Is journalism storytelling?

It’s accepted wisdom in the news tribe that journalism is storytelling. They have become synonymous. Journalists are storytellers. I hear that over and over again, especially in discussions of journalism education, and when I do I see everyone’s head nod. Lately, I’m not necessarily nodding.

I’m not so sure journalism is storytelling anymore.

One reason: There are so many new forms of journalism emerging. Data is (are) journalism. Platforms that enable communities to share what they know and need to know are becoming journalism (Fred Wilson: We will cover ourselves“). Algorithms that aggregate and cluster and prioritize news are journalism. Collaboration and crowdsourcing yield journalism that doesn’t necessary end up in story form. Journalism can be a stream (see Twitter from Iran). Journalism can be a snapshot of current knowledge (see Wikipedia). Journalism is a process (which make take the form of Waves soon). But stories are products.

Another reason: By taking the role of the storyteller, journalists claim a position at the center of the story. They also claim possession: It’s my story to tell. I’ll decide what the story is. I’ll tell it my way. The storyteller is in control. Storytelling remains essentially one-way (comments and questions come after the story is told). Storytelling is about telling.

Now, of course, stories and the telling of them will still be a part of journalism; often it is the value a journalist can add. Look up storytelling and journalism on Google and you’ll find no end of effort to update storytelling in multimedia.

But if we continue to assume that our role is that of the storyteller, and to limit ourselves to that, then we risk closing ourselves off from forms of gathering and sharing information that do not end up in the form of stories, that are not structured and told. When we open ourselves up, we can think of journalists as enablers, as community organizers (not just of information but of a community’s ability to organize its own information), as teachers, as curators (how could I get through this without using the word at least once?), as filters, as tool makers, as algorithm writers.

  • Historically speaking, and I’m harking back to the dawn of the first stories of human culture, storytellers have always had that role that you assign to journalists. Storytellers – writers, playwrights, screenwriters, comedians, novelists and their ilk, are, and always have been, community organisers, teachers, curators, filters, etc. Maybe this is a semantic argument but the role of the storyteller is not one that is limited – rather, it is journalism that is limited in its scope because journalists are not, actually, storytellers in the true, original sense of the role. Just as the printing press didn’t eliminate oral traditions and the spoken word from storytelling, neither will digital media and technological advancements eliminate the need for those that are good storytellers. There’s an argument that the role that storytellers – rather than journalists – has never been of greater importance.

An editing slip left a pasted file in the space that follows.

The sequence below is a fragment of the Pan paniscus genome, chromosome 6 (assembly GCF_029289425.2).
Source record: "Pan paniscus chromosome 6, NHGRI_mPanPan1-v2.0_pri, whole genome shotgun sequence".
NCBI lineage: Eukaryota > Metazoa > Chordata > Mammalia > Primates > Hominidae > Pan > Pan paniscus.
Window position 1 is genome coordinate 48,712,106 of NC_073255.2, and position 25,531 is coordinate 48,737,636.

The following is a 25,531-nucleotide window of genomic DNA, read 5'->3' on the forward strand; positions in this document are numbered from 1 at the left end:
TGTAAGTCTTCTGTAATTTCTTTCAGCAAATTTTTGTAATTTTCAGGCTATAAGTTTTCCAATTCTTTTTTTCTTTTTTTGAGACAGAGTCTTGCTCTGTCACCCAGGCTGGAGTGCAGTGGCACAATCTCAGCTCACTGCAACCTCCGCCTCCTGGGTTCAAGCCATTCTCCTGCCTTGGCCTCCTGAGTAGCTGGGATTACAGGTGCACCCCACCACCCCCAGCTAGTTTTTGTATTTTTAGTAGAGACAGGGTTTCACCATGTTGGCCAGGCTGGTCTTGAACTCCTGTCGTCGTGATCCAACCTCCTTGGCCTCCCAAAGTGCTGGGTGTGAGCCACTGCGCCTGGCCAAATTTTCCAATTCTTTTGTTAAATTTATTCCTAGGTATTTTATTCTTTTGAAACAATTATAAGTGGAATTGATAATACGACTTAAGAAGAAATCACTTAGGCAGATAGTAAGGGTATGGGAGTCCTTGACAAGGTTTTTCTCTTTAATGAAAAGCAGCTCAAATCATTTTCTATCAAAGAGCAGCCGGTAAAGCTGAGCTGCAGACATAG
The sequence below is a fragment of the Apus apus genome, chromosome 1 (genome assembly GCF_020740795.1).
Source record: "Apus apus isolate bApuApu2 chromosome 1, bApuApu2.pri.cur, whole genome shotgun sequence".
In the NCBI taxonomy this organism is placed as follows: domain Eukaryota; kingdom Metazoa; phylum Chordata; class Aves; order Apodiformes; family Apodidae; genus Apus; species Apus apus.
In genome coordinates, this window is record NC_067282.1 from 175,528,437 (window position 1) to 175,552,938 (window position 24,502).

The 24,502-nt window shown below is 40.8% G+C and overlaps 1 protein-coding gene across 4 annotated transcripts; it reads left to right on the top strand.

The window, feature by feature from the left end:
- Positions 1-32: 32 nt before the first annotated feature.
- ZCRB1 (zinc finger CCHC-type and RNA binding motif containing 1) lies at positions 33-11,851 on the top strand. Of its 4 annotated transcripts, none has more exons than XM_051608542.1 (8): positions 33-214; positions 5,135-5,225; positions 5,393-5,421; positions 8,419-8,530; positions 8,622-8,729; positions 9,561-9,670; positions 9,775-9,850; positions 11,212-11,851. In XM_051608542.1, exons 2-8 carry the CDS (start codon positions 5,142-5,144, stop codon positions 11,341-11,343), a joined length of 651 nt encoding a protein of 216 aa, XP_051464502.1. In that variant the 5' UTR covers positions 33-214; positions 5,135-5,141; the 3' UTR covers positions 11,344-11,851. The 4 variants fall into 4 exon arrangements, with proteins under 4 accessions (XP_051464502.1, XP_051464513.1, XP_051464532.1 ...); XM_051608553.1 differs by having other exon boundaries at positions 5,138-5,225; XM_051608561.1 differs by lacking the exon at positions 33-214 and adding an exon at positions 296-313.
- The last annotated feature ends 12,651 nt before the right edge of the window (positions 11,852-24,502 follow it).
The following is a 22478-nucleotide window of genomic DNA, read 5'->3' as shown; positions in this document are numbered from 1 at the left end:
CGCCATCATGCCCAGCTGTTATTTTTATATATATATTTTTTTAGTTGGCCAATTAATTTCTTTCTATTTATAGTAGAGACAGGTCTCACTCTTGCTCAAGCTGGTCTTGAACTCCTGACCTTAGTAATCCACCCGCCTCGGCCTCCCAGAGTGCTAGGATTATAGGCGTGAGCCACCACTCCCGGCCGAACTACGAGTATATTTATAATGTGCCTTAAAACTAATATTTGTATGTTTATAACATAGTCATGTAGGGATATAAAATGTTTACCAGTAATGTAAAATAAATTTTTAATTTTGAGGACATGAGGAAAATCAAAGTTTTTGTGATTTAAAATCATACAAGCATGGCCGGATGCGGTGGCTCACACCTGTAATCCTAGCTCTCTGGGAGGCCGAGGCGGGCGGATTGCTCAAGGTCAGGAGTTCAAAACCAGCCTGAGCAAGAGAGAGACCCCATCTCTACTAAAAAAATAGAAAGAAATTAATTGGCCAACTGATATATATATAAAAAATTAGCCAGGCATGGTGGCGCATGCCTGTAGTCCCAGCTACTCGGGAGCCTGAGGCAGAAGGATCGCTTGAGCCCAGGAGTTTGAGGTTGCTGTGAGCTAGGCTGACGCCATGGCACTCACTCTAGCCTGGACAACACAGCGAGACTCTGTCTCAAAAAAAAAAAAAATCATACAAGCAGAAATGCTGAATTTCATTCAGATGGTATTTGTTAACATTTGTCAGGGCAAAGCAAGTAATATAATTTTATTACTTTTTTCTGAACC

• Andrew H

      Hear hear David, well put.

  • I would argue that at the end of the day, the story teller being the center of the story is something that is very, -very-, modern. It has not always been that way. Everyone today wants to be at the center of attention. This problem has found its way into journalism.

    As Dave argues in the previous comment, think about story tellers from the old man around the camp fire to the journalist of today. Take the behaviours that are key over that timeframe to understand what a story teller is. Don’t focus on the last 10 – 20 – 30 years.

  • Storylistener, Storyteller – to me, stories play an essential role in journalism. In the past, journalist´s work was mostly finished when it was published or broadcasted. Nowadays journalism seems to be an ongoing process after publishing with lots of consumer interaction. Maybe journalists can be seen as “Storyevokers”?

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  • The argument is by nature circular. Cronkite was certainly a journalist and a storyteller, but kept himself OUT of the center.

    On the other hand, current anchors insert opinions that Uncle Walter would not have approved of (and he said so before his death), thereby making themselves not JUST the center of the story, but often THE story.

    Bloggers? They seem to aspire to be old-school journalists because the old school is defining their acceptance into the club by that barometer. But let’s be frank: it’s all a “look at me” game now. Jeff Jarvis: you yourself tweet incessantly about details that no one really needs to hear . . . “look at me”.

    Journalists still tell stories. The question that’s left begging is who IS a journalist.

    I vote for: me. But then again, of course I do.

    Jeff Yablon
    President & CEO
    Answer Guy and Virtual VIP Computer Support, Business Change Coaching and Virtual Assistant Services

  • Jeff, I agree with the idea that journalism is now open to all kinds of reporting, information, and interactions that it wasn’t before. And that the kind of control that journalists used to have is in many ways a thing of the past. But I think storytelling can be just as collaborative as reporting can. Interactive narratives can involve data, images, and actual process (see Twitter’s @inarratives links to projects).